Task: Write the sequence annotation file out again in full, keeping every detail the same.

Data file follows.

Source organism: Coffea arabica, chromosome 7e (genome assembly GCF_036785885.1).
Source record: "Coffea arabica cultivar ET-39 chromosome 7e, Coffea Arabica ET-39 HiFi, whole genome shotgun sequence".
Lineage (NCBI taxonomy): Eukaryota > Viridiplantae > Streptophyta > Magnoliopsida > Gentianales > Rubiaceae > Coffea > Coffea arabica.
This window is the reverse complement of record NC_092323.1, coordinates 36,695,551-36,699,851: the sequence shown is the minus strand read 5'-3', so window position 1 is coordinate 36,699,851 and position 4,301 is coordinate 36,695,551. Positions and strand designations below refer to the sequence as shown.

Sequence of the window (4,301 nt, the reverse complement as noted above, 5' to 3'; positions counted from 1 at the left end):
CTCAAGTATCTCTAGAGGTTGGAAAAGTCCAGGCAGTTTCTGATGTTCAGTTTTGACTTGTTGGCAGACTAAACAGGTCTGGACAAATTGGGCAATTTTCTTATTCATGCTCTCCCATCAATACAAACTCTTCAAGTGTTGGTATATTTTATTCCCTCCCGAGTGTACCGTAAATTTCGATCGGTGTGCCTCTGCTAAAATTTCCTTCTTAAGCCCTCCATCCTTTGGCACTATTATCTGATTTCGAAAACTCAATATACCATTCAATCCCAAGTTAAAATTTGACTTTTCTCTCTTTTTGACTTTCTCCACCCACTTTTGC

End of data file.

Source organism: Coffea arabica, chromosome 7e (genome assembly GCF_036785885.1).
Source record: "Coffea arabica cultivar ET-39 chromosome 7e, Coffea Arabica ET-39 HiFi, whole genome shotgun sequence".
Lineage (NCBI taxonomy): Eukaryota > Viridiplantae > Streptophyta > Magnoliopsida > Gentianales > Rubiaceae > Coffea > Coffea arabica.
This window is the reverse complement of record NC_092323.1, coordinates 36,695,551-36,699,851: the sequence shown is the minus strand read 5'-3', so window position 1 is coordinate 36,699,851 and position 4,301 is coordinate 36,695,551. Positions and strand designations below refer to the sequence as shown.

Sequence of the window (4,301 nt, the reverse complement as noted above, 5' to 3'; positions counted from 1 at the left end):
CTCAAGTATCTCTAGAGGTTGGAAAAGTCCAGGCAGTTTCTGATGTTCAGTTTTGACTTGTTGGCAGACTAAACAGGTCTGGACAAATTGGGCAATTTTCTTATTCATGCTCTCCCATCAATACAAACTCTTCAAGTGTTGGTATATTTTATTCCCTCCCGAGTGTACCGTAAATTTCGATCGGTGTGCCTCTGCTAAAATTTCCTTCTTAAGCCCTCCATCCTTTGGCACTATTATCTGATTTCGAAAACTCAATATACCATTCAATCCCAAGTTAAAATTTGACTTTTCTCTCTTTTTGACTTTCTCCACCCACTTTTGC